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Strong Leaders Use These 4 Strategies to Build Trust in Their Workplace Building trust is crucial for peak performance, whether your company goes fully remote, hybrid or follows another model. Research backs this up loud and clear.

By Max Azarov Edited by Micah Zimmerman

Key Takeaways

  • Remote work is growing in tech, finance and administrative office-based jobs.
  • You can achieve success by implementing specific strategies that foster trust between managers and remote staff.

Opinions expressed by Entrepreneur contributors are their own.

More people are working remotely these days, and there are many tools that business owners can use to help their teams stay on track with their workloads, no matter where they are based. But the secret sauce to making a remote or hybrid team work well together isn't technology; it's trust.

According to a 2023 study by WFH Research, approximately 13% of people employed full-time work from home 100% of the time, and 28% of this group of people split their time between home and the office. This remote work trend is huge in tech, finance and administrative office-based jobs.

There's still some debate about whether everyone should return to the office, but most people agree that a mix of home and office work will probably become the norm. Why? Companies are seeing proof that amending their policies to allow people to work remotely can boost productivity and profits while keeping employees happy and balanced. It's a win-win!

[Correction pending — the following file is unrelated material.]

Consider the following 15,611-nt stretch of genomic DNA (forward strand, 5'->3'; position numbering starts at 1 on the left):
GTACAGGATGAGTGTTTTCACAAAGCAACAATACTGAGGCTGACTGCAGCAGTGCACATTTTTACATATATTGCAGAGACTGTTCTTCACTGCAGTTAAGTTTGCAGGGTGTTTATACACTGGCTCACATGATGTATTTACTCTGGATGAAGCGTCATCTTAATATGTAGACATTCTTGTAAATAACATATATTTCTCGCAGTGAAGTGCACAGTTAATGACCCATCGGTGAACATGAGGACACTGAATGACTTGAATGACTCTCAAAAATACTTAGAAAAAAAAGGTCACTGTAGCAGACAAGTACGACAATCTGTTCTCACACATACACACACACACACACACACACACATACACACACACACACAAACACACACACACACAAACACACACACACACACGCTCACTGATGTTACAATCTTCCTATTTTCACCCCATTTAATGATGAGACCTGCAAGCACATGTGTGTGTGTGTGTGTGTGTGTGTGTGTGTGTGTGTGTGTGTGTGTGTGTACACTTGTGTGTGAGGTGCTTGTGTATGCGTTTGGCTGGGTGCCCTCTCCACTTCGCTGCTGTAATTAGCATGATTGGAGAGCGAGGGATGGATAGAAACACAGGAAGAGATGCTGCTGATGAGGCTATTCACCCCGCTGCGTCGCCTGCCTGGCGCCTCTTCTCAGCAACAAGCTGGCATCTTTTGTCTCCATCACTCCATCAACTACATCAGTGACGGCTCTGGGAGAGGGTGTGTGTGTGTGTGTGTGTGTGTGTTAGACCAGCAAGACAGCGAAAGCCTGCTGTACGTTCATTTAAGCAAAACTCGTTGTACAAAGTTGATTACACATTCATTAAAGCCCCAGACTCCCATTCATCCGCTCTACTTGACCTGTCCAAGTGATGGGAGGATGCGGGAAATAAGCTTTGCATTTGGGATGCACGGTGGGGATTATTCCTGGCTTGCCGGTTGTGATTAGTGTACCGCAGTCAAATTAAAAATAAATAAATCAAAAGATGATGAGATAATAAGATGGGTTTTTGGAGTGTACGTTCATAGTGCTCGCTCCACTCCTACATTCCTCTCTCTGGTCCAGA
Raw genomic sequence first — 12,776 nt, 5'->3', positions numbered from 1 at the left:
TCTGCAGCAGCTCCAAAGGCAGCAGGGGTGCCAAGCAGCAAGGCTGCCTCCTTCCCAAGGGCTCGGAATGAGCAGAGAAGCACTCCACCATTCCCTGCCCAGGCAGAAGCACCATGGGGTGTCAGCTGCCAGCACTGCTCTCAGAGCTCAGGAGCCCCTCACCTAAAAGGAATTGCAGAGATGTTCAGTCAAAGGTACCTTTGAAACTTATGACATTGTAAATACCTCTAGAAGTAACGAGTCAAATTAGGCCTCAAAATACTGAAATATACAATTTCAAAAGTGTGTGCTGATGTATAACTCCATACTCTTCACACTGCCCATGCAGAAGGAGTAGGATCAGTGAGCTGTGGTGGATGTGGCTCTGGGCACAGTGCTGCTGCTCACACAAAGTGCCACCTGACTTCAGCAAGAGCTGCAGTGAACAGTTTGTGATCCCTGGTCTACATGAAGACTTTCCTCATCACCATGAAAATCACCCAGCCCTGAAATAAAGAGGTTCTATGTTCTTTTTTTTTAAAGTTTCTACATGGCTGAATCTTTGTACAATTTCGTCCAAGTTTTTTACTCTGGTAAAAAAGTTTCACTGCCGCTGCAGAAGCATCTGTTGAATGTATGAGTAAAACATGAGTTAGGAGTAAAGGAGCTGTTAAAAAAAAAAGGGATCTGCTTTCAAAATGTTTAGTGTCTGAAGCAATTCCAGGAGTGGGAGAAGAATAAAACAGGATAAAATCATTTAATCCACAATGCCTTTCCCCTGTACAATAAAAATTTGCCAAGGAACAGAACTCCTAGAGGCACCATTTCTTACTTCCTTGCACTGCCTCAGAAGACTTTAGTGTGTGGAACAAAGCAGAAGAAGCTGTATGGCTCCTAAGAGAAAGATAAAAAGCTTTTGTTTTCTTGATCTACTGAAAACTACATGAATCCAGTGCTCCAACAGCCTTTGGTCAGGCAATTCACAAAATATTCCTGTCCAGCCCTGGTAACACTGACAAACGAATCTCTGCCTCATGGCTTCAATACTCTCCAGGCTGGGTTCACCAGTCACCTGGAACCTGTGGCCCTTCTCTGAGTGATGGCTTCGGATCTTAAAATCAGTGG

Trust, not micromanagement, is the key to success

Building trust is crucial for peak performance, whether your company goes fully remote, hybrid or follows another model. Research backs this up loud and clear.

Studies by Paul J. Zak, a Harvard-trained neuro-economist, show that employees in high-trust workplaces are more productive, collaborative and loyal. They're also happier and less stressed, leading to even better results. This "trust over surveillance" approach is echoed by leaders like Dropbox CEO Drew Houston, whose company thrives with a 90% remote workforce.

Novakid, a fully remote international company, has achieved success by implementing specific strategies that foster trust between managers and remote staff. The following tactics can be used by any business leader who is establishing a thriving remote team.

Related: 5 Ways To Establish Trust In a Remote Workplace

1. Building trust is the secret weapon

Studies show a clear link between trust (think of it as social glue) and strong economies – and that applies to companies too. But for trust to take root, leaders need to genuinely believe in it themselves. You can't build a trusting company culture (remote, hybrid or in-office) if you're constantly second-guessing your team.

The key is finding the right balance. Trust your employees to be responsible, and empower them with the tools they need to do their jobs well (think project management software and clear communication channels). But don't be naive – some monitoring is essential to identify any performance issues.